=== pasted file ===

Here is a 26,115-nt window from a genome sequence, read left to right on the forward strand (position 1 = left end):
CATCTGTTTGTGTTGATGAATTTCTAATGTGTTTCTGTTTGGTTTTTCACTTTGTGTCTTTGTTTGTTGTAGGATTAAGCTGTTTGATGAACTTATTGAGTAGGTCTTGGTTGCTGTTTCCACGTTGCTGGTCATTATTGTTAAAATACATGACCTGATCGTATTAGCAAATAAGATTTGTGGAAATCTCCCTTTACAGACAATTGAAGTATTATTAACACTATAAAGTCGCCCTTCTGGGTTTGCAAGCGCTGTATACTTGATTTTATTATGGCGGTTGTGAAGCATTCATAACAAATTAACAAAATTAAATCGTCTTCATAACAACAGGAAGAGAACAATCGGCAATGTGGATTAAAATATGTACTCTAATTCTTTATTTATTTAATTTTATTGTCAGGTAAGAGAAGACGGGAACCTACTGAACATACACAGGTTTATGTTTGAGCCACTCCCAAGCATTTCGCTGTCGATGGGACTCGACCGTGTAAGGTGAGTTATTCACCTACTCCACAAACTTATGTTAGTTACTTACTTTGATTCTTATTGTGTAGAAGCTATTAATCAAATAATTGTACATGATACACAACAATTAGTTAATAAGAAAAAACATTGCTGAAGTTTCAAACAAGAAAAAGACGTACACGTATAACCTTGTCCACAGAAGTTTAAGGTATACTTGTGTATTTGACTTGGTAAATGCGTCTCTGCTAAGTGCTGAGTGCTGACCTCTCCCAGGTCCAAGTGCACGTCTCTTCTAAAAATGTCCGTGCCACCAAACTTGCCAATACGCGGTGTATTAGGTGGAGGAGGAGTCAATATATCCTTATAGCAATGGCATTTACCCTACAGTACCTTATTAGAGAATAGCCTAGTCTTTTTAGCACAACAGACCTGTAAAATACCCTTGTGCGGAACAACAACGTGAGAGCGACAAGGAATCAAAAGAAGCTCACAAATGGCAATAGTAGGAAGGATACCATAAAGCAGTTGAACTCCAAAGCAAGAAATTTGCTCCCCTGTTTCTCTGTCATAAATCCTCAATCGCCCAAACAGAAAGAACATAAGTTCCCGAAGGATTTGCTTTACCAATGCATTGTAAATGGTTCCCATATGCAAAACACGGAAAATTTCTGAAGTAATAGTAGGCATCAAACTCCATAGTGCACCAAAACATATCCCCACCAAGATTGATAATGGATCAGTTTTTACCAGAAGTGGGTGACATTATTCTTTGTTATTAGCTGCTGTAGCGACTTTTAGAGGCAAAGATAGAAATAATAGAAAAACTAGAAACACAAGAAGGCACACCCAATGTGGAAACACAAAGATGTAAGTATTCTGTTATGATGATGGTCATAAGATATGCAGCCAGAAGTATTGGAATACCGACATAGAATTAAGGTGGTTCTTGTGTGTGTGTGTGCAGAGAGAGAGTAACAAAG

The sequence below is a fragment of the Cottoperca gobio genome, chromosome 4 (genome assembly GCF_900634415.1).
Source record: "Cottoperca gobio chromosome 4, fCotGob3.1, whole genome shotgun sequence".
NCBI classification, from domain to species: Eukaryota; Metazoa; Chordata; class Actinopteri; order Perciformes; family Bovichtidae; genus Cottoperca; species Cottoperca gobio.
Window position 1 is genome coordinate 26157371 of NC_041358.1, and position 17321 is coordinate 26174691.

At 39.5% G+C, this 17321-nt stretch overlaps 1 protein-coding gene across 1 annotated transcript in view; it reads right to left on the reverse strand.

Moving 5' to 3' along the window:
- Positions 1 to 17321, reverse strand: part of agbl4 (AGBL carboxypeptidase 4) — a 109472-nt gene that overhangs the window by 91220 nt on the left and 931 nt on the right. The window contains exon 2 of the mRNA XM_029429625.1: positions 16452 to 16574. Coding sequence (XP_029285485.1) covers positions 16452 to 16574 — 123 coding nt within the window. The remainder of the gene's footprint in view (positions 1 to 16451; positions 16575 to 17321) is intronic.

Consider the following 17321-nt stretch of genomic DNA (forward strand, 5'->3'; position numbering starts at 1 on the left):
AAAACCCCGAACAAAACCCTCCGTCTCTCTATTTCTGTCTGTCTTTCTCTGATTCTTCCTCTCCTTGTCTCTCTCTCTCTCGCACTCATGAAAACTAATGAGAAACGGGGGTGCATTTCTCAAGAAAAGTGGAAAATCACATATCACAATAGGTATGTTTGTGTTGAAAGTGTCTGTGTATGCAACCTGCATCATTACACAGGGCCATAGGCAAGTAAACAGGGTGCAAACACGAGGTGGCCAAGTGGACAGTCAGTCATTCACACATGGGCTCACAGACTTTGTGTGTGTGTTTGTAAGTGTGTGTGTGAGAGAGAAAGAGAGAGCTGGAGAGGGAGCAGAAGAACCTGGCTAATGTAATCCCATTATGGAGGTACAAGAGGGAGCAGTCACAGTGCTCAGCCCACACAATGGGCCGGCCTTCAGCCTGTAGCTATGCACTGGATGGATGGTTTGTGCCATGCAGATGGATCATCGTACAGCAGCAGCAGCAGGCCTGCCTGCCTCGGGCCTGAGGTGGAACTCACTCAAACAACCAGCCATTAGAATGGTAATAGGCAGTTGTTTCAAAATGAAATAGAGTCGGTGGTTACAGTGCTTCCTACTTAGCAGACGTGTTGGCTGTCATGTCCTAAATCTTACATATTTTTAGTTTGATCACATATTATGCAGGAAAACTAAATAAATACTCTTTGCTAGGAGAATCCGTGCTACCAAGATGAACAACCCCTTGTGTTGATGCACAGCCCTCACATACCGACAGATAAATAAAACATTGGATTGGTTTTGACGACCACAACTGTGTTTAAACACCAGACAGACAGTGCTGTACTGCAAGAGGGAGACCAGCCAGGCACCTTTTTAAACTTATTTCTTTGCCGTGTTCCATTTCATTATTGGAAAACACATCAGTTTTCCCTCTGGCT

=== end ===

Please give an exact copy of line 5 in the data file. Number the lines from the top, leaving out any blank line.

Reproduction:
NCBI classification, from domain to species: Eukaryota; Metazoa; Chordata; class Actinopteri; order Perciformes; family Bovichtidae; genus Cottoperca; species Cottoperca gobio.